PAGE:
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Black Texas student suspended twice for hairstyle despite state ban on racial discrimination


MONT BELVIEU, Texas (AP) — After serving an in-school suspension because of his hairstyle, a black Texas high school student immediately received the same punishment when he arrived at school Monday, his hair as before with twisted dreadlocks tied on top of her hair. head, said his mother.

Darryl George, a student at Barbers Hill High School in Mont Belvieu, was initially suspended the same week his state banned racial discrimination based on hairstyle. School officials said her dreadlocks violated the district’s dress code because her hair fell below her eyebrows and earlobes.

WATCH: The effort to ban hairstyle discrimination nationwide

George, 17, served his first suspension last week at the Houston-area school. He was in tears when he was sent home on suspension from school Monday, his mother Darresha George said.

“He has to sit on a stool for eight hours in a cubicle. It’s very uncomfortable. Every day when he came home he would say his back hurts because he had to sit on a stool,” she said.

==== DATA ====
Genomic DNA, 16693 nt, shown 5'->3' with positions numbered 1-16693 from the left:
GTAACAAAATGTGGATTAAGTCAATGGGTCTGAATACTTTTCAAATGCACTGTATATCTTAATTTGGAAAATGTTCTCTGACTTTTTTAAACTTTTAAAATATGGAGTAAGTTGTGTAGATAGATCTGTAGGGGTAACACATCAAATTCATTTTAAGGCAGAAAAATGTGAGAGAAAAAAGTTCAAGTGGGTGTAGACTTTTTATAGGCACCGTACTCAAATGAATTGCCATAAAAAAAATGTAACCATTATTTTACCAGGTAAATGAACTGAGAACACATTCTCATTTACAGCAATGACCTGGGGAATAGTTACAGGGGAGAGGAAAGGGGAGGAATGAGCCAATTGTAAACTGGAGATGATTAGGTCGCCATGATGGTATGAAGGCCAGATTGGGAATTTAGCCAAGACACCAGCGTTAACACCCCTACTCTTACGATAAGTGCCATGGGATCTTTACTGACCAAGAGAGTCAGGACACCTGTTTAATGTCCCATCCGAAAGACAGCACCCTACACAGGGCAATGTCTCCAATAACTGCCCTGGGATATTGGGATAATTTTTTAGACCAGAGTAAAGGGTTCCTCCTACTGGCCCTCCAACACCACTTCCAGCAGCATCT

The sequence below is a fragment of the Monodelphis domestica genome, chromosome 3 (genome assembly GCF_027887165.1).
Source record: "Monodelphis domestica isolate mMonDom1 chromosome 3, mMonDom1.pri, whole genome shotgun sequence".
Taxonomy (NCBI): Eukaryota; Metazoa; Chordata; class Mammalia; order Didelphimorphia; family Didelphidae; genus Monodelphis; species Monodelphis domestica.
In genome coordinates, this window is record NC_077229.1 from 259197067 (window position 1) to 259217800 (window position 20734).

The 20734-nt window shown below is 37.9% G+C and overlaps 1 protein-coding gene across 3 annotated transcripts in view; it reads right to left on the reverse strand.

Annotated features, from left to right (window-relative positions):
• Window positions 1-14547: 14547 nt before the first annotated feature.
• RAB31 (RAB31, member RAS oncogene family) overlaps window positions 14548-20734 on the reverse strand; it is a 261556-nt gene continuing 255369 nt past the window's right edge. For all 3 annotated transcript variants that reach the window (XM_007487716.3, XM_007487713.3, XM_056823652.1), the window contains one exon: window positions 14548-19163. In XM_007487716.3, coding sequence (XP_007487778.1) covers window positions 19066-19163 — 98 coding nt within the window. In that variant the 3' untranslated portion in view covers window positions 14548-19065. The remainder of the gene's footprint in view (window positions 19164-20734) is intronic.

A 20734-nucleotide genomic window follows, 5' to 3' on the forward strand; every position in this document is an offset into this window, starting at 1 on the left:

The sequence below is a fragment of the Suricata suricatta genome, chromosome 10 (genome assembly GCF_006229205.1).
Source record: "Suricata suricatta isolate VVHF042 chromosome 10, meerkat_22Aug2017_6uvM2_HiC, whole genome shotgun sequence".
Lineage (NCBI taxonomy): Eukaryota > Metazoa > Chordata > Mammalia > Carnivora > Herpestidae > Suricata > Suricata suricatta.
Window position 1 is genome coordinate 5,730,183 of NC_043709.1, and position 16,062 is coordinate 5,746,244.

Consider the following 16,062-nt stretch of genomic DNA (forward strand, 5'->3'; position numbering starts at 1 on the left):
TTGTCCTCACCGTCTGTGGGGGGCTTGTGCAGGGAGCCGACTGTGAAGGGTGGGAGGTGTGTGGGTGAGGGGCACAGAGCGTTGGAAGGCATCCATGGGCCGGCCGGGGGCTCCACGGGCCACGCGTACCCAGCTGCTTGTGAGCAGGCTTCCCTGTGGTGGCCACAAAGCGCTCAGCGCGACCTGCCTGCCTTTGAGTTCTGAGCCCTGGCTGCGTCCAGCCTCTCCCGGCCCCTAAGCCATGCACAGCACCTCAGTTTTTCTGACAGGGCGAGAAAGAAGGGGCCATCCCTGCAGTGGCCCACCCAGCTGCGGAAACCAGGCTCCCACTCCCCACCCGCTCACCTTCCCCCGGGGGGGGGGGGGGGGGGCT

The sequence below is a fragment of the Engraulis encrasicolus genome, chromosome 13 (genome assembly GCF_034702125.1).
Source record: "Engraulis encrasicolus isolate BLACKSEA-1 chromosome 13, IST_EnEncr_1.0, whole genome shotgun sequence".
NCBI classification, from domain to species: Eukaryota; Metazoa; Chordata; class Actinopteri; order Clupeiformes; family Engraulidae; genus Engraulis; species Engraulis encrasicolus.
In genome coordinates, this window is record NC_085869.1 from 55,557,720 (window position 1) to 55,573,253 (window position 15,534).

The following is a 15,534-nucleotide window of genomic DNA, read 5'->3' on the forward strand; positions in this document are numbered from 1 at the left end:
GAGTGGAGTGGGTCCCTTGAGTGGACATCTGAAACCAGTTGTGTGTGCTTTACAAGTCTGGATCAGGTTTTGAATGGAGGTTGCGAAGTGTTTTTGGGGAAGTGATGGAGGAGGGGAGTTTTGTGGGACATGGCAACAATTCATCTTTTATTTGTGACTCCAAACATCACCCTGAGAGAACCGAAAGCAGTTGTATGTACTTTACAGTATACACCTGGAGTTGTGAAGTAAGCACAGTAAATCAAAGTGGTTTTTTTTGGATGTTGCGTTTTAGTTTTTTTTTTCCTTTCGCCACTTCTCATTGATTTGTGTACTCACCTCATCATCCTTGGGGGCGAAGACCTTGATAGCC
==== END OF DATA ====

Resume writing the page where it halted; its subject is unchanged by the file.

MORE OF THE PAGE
The incident is reminiscent of debates over hair discrimination in schools and the workplace and is already testing the state’s new CROWN law, which took effect September 1.

The law, an acronym for “Creating a Respectful and Open World for Natural Hair,” aims to ban race-based hair discrimination and prohibit employers and schools from penalizing people because of the texture of their hair or hair color. protective hairstyles including afros, braids, dreadlocks, twists. or Bantu knots. Texas is one of 24 states that have passed some version of the CROWN Act.